As a Court Assessment and Prosecutions Supervisor, Chris makes a real impact every day. Here's how he made the career switch with a degree in Criminology.
It was mid-career when Chris began work in the justice system, with no prior experience. He’d worked in hospitality, retail and aged care, but never law. What landed him a job, and turned his life around, was the degree he’d recently completed – Griffith University’s Bachelor of Criminology and Criminal Justice.
As a Court Assessment and Prosecutions Supervisor, Chris’ day-to-day work sees him mentoring staff, appearing in court, assessing people’s suitability for court orders, and prosecuting those who defy court orders, to name a few duties. His goal at the end of the day is to protect the community, and help offenders better themselves by listening to their stories, empathising, and supporting them back into good behaviour. Chris adores his role – it’s the most meaningful he’s ever had. “When you walk out of here at 5 o’clock, you’ve made a difference”.
In 2001 after high school, Chris enrolled online study, but found that the technology at the time was lacking. On top of that, the subject matter wasn’t of interest, so Chris jumped into the workforce instead, motivated to make money to support a child on the way. Years later, after a separation from his partner, Chris went in search of a big change, and found it in a new degree. “It was a turning point in my life – it was really something that I wanted to do,” recalls Chris “and the fact that I committed myself to it, and got through it, was a real feather in my cap”.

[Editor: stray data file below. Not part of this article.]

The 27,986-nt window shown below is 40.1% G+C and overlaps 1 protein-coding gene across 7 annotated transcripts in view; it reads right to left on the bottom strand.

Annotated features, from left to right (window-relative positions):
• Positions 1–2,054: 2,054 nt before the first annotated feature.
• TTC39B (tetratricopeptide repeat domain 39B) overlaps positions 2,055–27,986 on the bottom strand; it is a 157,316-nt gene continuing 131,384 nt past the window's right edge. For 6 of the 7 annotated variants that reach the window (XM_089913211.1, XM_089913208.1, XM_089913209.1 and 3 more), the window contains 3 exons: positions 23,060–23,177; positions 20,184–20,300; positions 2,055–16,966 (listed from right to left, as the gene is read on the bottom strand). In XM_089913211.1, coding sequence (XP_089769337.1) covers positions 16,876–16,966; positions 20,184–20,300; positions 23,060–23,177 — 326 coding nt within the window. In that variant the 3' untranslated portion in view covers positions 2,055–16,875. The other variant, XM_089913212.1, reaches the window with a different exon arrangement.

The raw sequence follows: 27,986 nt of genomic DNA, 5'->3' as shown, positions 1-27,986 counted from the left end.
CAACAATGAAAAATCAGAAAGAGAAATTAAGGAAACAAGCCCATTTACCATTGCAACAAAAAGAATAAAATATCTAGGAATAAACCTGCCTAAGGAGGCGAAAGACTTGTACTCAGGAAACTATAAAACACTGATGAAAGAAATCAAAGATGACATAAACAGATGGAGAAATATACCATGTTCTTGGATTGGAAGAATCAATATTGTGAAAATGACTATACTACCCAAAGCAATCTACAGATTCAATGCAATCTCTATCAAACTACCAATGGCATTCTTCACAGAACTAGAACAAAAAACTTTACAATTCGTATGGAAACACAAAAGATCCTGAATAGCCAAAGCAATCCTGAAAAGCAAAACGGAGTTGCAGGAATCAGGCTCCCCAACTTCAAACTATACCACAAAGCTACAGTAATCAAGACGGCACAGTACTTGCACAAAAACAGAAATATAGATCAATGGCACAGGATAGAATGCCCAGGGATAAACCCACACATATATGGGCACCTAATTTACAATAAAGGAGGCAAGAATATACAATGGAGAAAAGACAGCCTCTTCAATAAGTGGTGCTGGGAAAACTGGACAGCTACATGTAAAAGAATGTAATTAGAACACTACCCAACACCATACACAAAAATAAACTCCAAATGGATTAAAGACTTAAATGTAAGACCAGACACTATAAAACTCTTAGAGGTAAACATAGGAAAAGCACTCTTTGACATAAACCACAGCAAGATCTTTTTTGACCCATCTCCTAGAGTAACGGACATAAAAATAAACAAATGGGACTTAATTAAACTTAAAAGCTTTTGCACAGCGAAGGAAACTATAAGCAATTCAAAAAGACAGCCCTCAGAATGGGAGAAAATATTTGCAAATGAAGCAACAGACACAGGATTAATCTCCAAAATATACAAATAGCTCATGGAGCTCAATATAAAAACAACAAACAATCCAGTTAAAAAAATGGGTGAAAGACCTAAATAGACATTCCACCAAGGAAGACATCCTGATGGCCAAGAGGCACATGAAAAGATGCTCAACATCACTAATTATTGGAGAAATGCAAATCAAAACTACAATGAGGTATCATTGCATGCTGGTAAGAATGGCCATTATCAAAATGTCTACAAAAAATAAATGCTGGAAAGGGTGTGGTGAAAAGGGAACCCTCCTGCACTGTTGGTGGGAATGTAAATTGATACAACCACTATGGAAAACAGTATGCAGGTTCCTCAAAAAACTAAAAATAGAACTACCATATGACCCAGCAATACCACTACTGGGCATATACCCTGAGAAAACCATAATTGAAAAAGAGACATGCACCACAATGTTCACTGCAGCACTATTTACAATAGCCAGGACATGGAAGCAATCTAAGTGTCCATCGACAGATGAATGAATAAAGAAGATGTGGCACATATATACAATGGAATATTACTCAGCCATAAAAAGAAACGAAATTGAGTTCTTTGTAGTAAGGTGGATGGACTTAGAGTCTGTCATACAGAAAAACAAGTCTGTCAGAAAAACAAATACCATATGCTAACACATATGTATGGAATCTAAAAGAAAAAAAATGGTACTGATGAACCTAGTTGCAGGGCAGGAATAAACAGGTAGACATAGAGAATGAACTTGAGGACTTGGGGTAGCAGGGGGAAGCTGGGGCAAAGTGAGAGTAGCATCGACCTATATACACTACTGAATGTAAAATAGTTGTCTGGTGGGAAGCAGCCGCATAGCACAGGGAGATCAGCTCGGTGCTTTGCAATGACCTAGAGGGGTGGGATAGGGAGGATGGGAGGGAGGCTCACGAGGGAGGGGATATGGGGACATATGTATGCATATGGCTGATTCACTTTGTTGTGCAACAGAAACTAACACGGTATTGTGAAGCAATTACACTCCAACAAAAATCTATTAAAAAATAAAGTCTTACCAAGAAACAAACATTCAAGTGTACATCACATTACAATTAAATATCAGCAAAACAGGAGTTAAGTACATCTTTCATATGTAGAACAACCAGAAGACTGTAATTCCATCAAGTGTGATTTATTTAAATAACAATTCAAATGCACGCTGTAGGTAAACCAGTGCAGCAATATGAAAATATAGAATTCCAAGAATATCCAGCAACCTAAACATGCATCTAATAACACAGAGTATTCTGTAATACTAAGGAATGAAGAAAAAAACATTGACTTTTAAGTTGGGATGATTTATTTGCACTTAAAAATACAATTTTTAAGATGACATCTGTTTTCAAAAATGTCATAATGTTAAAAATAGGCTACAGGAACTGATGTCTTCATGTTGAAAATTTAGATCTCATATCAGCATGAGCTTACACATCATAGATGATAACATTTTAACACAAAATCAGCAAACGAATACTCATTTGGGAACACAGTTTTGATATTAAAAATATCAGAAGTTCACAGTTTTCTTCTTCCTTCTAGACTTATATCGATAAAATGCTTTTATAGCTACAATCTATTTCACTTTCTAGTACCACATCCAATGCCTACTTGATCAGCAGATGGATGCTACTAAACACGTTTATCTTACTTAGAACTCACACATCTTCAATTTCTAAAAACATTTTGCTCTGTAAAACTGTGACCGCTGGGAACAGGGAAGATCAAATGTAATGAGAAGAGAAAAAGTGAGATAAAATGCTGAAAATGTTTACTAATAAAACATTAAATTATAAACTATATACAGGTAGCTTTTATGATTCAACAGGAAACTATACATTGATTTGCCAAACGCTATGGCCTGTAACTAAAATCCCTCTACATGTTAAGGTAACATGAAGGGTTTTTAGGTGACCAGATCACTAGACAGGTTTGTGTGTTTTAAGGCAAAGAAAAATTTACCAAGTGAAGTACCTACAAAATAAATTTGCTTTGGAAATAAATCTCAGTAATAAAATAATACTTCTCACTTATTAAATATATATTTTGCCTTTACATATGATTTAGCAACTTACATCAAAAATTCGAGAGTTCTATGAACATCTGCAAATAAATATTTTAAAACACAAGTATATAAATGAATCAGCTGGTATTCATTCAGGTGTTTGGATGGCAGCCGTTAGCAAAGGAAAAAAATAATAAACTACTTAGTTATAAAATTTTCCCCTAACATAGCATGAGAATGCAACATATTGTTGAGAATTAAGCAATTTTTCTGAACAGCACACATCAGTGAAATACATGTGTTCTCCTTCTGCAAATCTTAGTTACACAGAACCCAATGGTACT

“You see [the justice process] on TV, but it’s actually nothing like that. You’re dealing with real people”
Chris’ favourite aspects of the course were psychology, where he was able to get into the mind of a criminal, and the court process, which taught him about the types of courts and the roles within them. He was particularly interested to learn about things like the events between the point of arrest and appearing in court. “You see it on TV, but it’s actually nothing like that. You’re dealing with real people” says Chris.
Chris plans to continue working his job up until retirement, attesting to the old adage that a person who loves their job will never work a day in their life. With hard work and a little faith, it’s entirely possible to turn your career around.
There’s always a way
Landing your dream role isn’t an easy task, but you’ve got to start somewhere, and the best first step is knowledge. Through Open Universities Australia (OUA), you can:
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Related courses through OUA:
Bachelor of Criminal Justice – University of South Australia
Bachelor of Laws – University of New England
Master of Criminology – Macquarie University
Master of Forensic Mental Health – Griffith University
Juris Doctor – RMIT University
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